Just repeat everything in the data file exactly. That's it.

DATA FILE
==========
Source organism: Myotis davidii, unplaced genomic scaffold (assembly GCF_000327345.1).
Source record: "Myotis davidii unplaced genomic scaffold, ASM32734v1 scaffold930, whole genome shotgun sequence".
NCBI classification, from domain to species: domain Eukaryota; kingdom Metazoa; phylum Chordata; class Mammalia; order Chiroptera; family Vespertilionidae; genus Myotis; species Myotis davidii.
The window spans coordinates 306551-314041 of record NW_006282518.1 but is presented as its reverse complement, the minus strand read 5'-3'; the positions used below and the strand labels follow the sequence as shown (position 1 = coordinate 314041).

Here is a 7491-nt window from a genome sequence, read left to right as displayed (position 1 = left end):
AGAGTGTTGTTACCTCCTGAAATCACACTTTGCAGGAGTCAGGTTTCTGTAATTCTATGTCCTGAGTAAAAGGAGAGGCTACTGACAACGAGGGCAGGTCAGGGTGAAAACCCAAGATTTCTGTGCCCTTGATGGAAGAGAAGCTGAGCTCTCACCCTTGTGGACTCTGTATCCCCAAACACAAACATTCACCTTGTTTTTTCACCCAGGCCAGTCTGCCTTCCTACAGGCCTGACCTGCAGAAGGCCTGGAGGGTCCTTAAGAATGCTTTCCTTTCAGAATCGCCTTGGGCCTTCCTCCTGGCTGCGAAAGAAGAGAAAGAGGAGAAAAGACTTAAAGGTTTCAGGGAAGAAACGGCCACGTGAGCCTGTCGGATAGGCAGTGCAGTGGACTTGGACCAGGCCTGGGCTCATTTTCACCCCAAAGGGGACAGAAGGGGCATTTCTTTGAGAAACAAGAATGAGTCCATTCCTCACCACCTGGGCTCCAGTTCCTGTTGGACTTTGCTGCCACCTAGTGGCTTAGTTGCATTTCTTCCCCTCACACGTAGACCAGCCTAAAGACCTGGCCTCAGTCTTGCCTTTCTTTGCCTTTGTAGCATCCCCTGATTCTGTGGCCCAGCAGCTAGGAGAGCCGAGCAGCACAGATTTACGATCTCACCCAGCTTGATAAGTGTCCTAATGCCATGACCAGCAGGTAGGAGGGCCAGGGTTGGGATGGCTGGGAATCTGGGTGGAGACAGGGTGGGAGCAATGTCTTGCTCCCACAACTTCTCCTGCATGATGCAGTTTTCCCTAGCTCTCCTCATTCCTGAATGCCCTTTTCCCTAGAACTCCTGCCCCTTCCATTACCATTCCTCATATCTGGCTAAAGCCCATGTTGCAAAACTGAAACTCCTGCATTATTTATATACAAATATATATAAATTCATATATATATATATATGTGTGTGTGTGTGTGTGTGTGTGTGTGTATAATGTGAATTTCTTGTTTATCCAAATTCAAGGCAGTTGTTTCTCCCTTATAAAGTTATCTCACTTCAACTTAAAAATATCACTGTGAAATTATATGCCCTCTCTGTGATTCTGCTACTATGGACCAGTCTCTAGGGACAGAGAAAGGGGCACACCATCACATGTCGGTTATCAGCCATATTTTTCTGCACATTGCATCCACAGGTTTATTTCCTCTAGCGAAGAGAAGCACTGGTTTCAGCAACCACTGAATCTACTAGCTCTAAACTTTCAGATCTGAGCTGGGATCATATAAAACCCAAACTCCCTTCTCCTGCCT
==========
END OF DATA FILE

Source organism: Myotis davidii, unplaced genomic scaffold (assembly GCF_000327345.1).
Source record: "Myotis davidii unplaced genomic scaffold, ASM32734v1 scaffold930, whole genome shotgun sequence".
NCBI classification, from domain to species: domain Eukaryota; kingdom Metazoa; phylum Chordata; class Mammalia; order Chiroptera; family Vespertilionidae; genus Myotis; species Myotis davidii.
The window spans coordinates 306551-314041 of record NW_006282518.1 but is presented as its reverse complement, the minus strand read 5'-3'; the positions used below and the strand labels follow the sequence as shown (position 1 = coordinate 314041).

Here is a 7491-nt window from a genome sequence, read left to right as displayed (position 1 = left end):
AGAGTGTTGTTACCTCCTGAAATCACACTTTGCAGGAGTCAGGTTTCTGTAATTCTATGTCCTGAGTAAAAGGAGAGGCTACTGACAACGAGGGCAGGTCAGGGTGAAAACCCAAGATTTCTGTGCCCTTGATGGAAGAGAAGCTGAGCTCTCACCCTTGTGGACTCTGTATCCCCAAACACAAACATTCACCTTGTTTTTTCACCCAGGCCAGTCTGCCTTCCTACAGGCCTGACCTGCAGAAGGCCTGGAGGGTCCTTAAGAATGCTTTCCTTTCAGAATCGCCTTGGGCCTTCCTCCTGGCTGCGAAAGAAGAGAAAGAGGAGAAAAGACTTAAAGGTTTCAGGGAAGAAACGGCCACGTGAGCCTGTCGGATAGGCAGTGCAGTGGACTTGGACCAGGCCTGGGCTCATTTTCACCCCAAAGGGGACAGAAGGGGCATTTCTTTGAGAAACAAGAATGAGTCCATTCCTCACCACCTGGGCTCCAGTTCCTGTTGGACTTTGCTGCCACCTAGTGGCTTAGTTGCATTTCTTCCCCTCACACGTAGACCAGCCTAAAGACCTGGCCTCAGTCTTGCCTTTCTTTGCCTTTGTAGCATCCCCTGATTCTGTGGCCCAGCAGCTAGGAGAGCCGAGCAGCACAGATTTACGATCTCACCCAGCTTGATAAGTGTCCTAATGCCATGACCAGCAGGTAGGAGGGCCAGGGTTGGGATGGCTGGGAATCTGGGTGGAGACAGGGTGGGAGCAATGTCTTGCTCCCACAACTTCTCCTGCATGATGCAGTTTTCCCTAGCTCTCCTCATTCCTGAATGCCCTTTTCCCTAGAACTCCTGCCCCTTCCATTACCATTCCTCATATCTGGCTAAAGCCCATGTTGCAAAACTGAAACTCCTGCATTATTTATATACAAATATATATAAATTCATATATATATATATATGTGTGTGTGTGTGTGTGTGTGTGTGTGTATAATGTGAATTTCTTGTTTATCCAAATTCAAGGCAGTTGTTTCTCCCTTATAAAGTTATCTCACTTCAACTTAAAAATATCACTGTGAAATTATATGCCCTCTCTGTGATTCTGCTACTATGGACCAGTCTCTAGGGACAGAGAAAGGGGCACACCATCACATGTCGGTTATCAGCCATATTTTTCTGCACATTGCATCCACAGGTTTATTTCCTCTAGCGAAGAGAAGCACTGGTTTCAGCAACCACTGAATCTACTAGCTCTAAACTTTCAGATCTGAGCTGGGATCATATAAAACCCAAACTCCCTTCTCCTGCCT